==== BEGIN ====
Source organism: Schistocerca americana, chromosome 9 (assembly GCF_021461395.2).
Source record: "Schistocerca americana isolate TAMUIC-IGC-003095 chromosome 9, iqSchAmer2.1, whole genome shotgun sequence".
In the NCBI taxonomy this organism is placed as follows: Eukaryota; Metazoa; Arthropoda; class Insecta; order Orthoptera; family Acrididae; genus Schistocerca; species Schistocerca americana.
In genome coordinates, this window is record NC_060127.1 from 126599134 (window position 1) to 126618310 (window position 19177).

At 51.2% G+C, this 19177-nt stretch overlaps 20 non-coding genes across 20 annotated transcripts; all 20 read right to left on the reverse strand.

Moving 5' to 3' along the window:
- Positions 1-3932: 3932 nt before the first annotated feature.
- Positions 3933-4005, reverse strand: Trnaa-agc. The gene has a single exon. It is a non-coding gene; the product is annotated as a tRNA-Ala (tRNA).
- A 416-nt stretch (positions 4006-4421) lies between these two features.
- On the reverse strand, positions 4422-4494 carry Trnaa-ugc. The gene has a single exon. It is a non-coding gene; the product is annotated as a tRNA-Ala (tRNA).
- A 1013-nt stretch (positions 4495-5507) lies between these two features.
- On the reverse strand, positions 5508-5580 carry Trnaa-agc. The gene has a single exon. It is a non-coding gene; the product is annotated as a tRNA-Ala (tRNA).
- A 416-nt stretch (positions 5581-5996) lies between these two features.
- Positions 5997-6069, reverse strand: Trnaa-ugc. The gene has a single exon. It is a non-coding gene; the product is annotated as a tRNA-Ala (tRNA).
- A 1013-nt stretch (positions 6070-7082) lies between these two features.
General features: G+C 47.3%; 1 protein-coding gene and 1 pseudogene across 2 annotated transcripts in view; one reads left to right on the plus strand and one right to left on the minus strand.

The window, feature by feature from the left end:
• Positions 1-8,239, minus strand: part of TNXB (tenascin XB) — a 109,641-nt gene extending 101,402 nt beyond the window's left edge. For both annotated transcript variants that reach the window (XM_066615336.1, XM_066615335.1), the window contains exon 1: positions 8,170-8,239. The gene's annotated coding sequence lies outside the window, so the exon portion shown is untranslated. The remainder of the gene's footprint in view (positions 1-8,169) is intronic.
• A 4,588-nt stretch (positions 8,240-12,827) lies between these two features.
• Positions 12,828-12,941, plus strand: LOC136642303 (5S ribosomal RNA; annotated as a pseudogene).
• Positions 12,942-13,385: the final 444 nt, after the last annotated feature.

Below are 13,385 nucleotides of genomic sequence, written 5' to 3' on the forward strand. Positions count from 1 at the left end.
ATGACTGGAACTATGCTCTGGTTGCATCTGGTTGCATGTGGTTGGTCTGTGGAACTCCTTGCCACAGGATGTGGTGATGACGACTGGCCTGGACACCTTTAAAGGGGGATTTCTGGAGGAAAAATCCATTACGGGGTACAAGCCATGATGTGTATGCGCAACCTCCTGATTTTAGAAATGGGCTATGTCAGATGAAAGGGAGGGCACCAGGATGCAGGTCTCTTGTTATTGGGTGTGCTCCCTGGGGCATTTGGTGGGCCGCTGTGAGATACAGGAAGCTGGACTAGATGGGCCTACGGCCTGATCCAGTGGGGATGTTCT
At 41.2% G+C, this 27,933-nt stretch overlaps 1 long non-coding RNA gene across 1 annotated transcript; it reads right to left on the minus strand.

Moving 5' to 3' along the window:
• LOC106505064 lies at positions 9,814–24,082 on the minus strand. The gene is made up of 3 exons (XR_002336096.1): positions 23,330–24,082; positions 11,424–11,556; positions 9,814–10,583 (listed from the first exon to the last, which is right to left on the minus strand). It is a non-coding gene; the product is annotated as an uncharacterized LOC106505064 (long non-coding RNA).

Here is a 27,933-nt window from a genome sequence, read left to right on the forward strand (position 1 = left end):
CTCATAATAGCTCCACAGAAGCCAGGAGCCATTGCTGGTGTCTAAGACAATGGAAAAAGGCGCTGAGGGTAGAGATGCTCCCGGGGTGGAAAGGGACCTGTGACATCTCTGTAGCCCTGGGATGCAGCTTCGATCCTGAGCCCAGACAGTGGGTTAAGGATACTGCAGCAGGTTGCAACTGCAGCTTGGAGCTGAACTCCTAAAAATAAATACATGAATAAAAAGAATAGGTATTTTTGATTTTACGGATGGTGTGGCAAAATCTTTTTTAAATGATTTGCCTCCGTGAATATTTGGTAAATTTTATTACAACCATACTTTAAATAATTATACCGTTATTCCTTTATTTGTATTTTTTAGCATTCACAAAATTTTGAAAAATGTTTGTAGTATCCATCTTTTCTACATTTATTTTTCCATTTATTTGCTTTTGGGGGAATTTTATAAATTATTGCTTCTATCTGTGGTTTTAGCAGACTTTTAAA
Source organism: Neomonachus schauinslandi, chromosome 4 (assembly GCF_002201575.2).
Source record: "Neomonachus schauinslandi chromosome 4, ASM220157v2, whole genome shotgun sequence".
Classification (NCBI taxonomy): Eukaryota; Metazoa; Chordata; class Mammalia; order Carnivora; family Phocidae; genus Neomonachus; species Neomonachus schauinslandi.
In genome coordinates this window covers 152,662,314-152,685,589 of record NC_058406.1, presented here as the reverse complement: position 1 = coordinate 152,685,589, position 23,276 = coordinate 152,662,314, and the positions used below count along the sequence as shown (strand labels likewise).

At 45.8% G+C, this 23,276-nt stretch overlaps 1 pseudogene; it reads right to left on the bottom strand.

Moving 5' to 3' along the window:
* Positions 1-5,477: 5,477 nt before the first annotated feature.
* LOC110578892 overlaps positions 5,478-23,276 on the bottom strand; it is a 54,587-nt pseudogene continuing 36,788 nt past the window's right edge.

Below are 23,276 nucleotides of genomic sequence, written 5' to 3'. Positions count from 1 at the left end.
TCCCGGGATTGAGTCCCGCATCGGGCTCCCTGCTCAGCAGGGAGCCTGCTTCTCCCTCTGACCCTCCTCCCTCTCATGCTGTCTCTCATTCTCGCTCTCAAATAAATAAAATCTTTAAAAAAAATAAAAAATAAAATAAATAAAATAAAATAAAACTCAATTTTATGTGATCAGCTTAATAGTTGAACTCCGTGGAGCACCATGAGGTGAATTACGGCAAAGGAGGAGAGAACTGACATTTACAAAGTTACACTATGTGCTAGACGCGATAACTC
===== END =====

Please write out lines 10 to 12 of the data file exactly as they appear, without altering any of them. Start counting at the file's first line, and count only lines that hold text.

- On the reverse strand, positions 4422-4494 carry Trnaa-ugc. The gene has a single exon. It is a non-coding gene; the product is annotated as a tRNA-Ala (tRNA).
- A 1013-nt stretch (positions 4495-5507) lies between these two features.
- On the reverse strand, positions 5508-5580 carry Trnaa-agc. The gene has a single exon. It is a non-coding gene; the product is annotated as a tRNA-Ala (tRNA).